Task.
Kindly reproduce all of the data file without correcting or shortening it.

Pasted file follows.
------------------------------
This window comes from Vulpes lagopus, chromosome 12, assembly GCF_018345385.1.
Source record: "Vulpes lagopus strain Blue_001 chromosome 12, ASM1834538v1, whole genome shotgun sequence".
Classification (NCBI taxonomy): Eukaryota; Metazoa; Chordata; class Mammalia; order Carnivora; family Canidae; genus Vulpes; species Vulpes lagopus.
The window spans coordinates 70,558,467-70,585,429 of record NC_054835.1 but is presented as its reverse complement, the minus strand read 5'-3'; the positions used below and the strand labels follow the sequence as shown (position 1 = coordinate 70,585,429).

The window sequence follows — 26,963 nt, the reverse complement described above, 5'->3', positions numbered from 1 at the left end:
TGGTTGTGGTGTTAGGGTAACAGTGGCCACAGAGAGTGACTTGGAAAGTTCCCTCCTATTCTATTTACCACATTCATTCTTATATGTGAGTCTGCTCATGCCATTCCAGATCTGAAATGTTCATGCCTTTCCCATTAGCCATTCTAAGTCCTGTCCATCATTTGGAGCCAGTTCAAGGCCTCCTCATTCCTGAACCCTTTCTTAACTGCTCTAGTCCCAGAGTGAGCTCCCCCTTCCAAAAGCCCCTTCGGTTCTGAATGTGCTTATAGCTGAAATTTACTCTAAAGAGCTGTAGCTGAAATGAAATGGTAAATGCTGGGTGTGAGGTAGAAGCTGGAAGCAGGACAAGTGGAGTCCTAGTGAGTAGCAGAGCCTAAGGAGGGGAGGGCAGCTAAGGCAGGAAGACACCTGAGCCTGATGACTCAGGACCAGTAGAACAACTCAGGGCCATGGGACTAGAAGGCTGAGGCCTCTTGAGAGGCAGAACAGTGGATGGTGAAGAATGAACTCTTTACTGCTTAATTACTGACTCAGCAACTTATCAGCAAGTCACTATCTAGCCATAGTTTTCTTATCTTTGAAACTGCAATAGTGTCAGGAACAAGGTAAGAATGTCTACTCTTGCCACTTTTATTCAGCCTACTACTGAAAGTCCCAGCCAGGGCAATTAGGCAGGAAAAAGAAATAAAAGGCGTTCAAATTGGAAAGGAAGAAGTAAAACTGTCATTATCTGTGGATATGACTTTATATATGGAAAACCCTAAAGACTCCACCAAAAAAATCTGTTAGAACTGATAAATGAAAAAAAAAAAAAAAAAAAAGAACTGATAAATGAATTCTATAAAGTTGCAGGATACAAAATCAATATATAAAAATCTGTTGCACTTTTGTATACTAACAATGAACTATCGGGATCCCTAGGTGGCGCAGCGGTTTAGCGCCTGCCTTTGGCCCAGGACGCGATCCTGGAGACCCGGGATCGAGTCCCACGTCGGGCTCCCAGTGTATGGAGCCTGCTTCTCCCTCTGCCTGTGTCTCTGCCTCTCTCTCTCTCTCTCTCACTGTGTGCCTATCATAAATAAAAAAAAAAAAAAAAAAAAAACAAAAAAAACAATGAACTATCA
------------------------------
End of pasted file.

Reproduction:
This window comes from Vulpes lagopus, chromosome 12, assembly GCF_018345385.1.
Source record: "Vulpes lagopus strain Blue_001 chromosome 12, ASM1834538v1, whole genome shotgun sequence".
Classification (NCBI taxonomy): Eukaryota; Metazoa; Chordata; class Mammalia; order Carnivora; family Canidae; genus Vulpes; species Vulpes lagopus.
The window spans coordinates 70,558,467-70,585,429 of record NC_054835.1 but is presented as its reverse complement, the minus strand read 5'-3'; the positions used below and the strand labels follow the sequence as shown (position 1 = coordinate 70,585,429).

The window sequence follows — 26,963 nt, the reverse complement described above, 5'->3', positions numbered from 1 at the left end:
TGGTTGTGGTGTTAGGGTAACAGTGGCCACAGAGAGTGACTTGGAAAGTTCCCTCCTATTCTATTTACCACATTCATTCTTATATGTGAGTCTGCTCATGCCATTCCAGATCTGAAATGTTCATGCCTTTCCCATTAGCCATTCTAAGTCCTGTCCATCATTTGGAGCCAGTTCAAGGCCTCCTCATTCCTGAACCCTTTCTTAACTGCTCTAGTCCCAGAGTGAGCTCCCCCTTCCAAAAGCCCCTTCGGTTCTGAATGTGCTTATAGCTGAAATTTACTCTAAAGAGCTGTAGCTGAAATGAAATGGTAAATGCTGGGTGTGAGGTAGAAGCTGGAAGCAGGACAAGTGGAGTCCTAGTGAGTAGCAGAGCCTAAGGAGGGGAGGGCAGCTAAGGCAGGAAGACACCTGAGCCTGATGACTCAGGACCAGTAGAACAACTCAGGGCCATGGGACTAGAAGGCTGAGGCCTCTTGAGAGGCAGAACAGTGGATGGTGAAGAATGAACTCTTTACTGCTTAATTACTGACTCAGCAACTTATCAGCAAGTCACTATCTAGCCATAGTTTTCTTATCTTTGAAACTGCAATAGTGTCAGGAACAAGGTAAGAATGTCTACTCTTGCCACTTTTATTCAGCCTACTACTGAAAGTCCCAGCCAGGGCAATTAGGCAGGAAAAAGAAATAAAAGGCGTTCAAATTGGAAAGGAAGAAGTAAAACTGTCATTATCTGTGGATATGACTTTATATATGGAAAACCCTAAAGACTCCACCAAAAAAATCTGTTAGAACTGATAAATGAAAAAAAAAAAAAAAAAAAAGAACTGATAAATGAATTCTATAAAGTTGCAGGATACAAAATCAATATATAAAAATCTGTTGCACTTTTGTATACTAACAATGAACTATCGGGATCCCTAGGTGGCGCAGCGGTTTAGCGCCTGCCTTTGGCCCAGGACGCGATCCTGGAGACCCGGGATCGAGTCCCACGTCGGGCTCCCAGTGTATGGAGCCTGCTTCTCCCTCTGCCTGTGTCTCTGCCTCTCTCTCTCTCTCTCTCACTGTGTGCCTATCATAAATAAAAAAAAAAAAAAAAAAAAAACAAAAAAAACAATGAACTATCA